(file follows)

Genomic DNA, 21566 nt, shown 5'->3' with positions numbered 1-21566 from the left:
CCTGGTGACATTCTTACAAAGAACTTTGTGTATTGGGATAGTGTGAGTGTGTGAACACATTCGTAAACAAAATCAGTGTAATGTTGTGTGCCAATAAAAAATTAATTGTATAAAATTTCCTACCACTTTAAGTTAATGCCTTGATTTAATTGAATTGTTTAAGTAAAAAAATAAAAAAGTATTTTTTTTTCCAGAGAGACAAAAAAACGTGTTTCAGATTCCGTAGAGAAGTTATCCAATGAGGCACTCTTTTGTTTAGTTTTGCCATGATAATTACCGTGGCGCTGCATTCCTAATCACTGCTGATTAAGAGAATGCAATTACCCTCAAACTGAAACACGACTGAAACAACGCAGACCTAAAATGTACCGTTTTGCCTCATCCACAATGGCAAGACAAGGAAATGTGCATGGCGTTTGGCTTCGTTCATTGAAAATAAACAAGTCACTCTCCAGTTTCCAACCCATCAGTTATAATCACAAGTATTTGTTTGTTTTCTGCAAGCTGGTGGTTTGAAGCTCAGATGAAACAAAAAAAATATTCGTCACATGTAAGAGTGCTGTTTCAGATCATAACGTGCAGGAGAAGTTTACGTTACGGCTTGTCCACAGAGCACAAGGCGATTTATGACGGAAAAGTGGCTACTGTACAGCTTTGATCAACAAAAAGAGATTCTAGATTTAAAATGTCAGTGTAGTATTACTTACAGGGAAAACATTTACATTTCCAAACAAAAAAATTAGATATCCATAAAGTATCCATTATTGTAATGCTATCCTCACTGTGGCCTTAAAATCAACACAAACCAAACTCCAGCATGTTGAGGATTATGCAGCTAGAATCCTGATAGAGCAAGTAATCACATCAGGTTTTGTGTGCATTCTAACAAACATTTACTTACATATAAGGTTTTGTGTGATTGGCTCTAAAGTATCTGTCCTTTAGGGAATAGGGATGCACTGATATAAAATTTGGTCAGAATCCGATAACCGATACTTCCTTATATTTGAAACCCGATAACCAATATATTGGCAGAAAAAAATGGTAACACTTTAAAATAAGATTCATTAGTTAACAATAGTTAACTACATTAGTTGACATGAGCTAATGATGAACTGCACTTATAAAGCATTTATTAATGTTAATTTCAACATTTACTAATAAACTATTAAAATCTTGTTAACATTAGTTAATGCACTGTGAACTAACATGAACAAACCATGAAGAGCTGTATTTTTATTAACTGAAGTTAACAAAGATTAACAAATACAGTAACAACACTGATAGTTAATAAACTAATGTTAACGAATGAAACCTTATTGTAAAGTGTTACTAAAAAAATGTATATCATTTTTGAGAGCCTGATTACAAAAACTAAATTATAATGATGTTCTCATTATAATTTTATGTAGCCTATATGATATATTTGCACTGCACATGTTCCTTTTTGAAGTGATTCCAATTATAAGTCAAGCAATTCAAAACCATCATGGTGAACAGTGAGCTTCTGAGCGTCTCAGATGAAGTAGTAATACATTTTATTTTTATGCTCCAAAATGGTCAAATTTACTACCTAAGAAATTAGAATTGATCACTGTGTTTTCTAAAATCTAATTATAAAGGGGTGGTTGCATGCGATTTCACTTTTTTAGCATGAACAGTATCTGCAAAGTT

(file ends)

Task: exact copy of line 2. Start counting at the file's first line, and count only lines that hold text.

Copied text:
CCTGGTGACATTCTTACAAAGAACTTTGTGTATTGGGATAGTGTGAGTGTGTGAACACATTCGTAAACAAAATCAGTGTAATGTTGTGTGCCAATAAAAAATTAATTGTATAAAATTTCCTACCACTTTAAGTTAATGCCTTGATTTAATTGAATTGTTTAAGTAAAAAAATAAAAAAGTATTTTTTTTTCCAGAGAGACAAAAAAACGTGTTTCAGATTCCGTAGAGAAGTTATCCAATGAGGCACTCTTTTGTTTAGTTTTGCCATGATAATTACCGTGGCGCTGCATTCCTAATCACTGCTGATTAAGAGAATGCAATTACCCTCAAACTGAAACACGACTGAAACAACGCAGACCTAAAATGTACCGTTTTGCCTCATCCACAATGGCAAGACAAGGAAATGTGCATGGCGTTTGGCTTCGTTCATTGAAAATAAACAAGTCACTCTCCAGTTTCCAACCCATCAGTTATAATCACAAGTATTTGTTTGTTTTCTGCAAGCTGGTGGTTTGAAGCTCAGATGAAACAAAAAAAATATTCGTCACATGTAAGAGTGCTGTTTCAGATCATAACGTGCAGGAGAAGTTTACGTTACGGCTTGTCCACAGAGCACAAGGCGATTTATGACGGAAAAGTGGCTACTGTACAGCTTTGATCAACAAAAAGAGATTCTAGATTTAAAATGTCAGTGTAGTATTACTTACAGGGAAAACATTTACATTTCCAAACAAAAAAATTAGATATCCATAAAGTATCCATTATTGTAATGCTATCCTCACTGTGGCCTTAAAATCAACACAAACCAAACTCCAGCATGTTGAGGATTATGCAGCTAGAATCCTGATAGAGCAAGTAATCACATCAGGTTTTGTGTGCATTCTAACAAACATTTACTTACATATAAGGTTTTGTGTGATTGGCTCTAAAGTATCTGTCCTTTAGGGAATAGGGATGCACTGATATAAAATTTGGTCAGAATCCGATAACCGATACTTCCTTATATTTGAAACCCGATAACCAATATATTGGCAGAAAAAAATGGTAACACTTTAAAATAAGATTCATTAGTTAACAATAGTTAACTACATTAGTTGACATGAGCTAATGATGAACTGCACTTATAAAGCATTTATTAATGTTAATTTCAACATTTACTAATAAACTATTAAAATCTTGTTAACATTAGTTAATGCACTGTGAACTAACATGAACAAACCATGAAGAGCTGTATTTTTATTAACTGAAGTTAACAAAGATTAACAAATACAGTAACAACACTGATAGTTAATAAACTAATGTTAACGAATGAAACCTTATTGTAAAGTGTTACTAAAAAAATGTATATCATTTTTGAGAGCCTGATTACAAAAACTAAATTATAATGATGTTCTCATTATAATTTTATGTAGCCTATATGATATATTTGCACTGCACATGTTCCTTTTTGAAGTGATTCCAATTATAAGTCAAGCAATTCAAAACCATCATGGTGAACAGTGAGCTTCTGAGCGTCTCAGATGAAGTAGTAATACATTTTATTTTTATGCTCCAAAATGGTCAAATTTACTACCTAAGAAATTAGAATTGATCACTGTGTTTTCTAAAATCTAATTATAAAGGGGTGGTTGCATGCGATTTCACTTTTTTAGCATGAACAGTATCTGCAAAGTT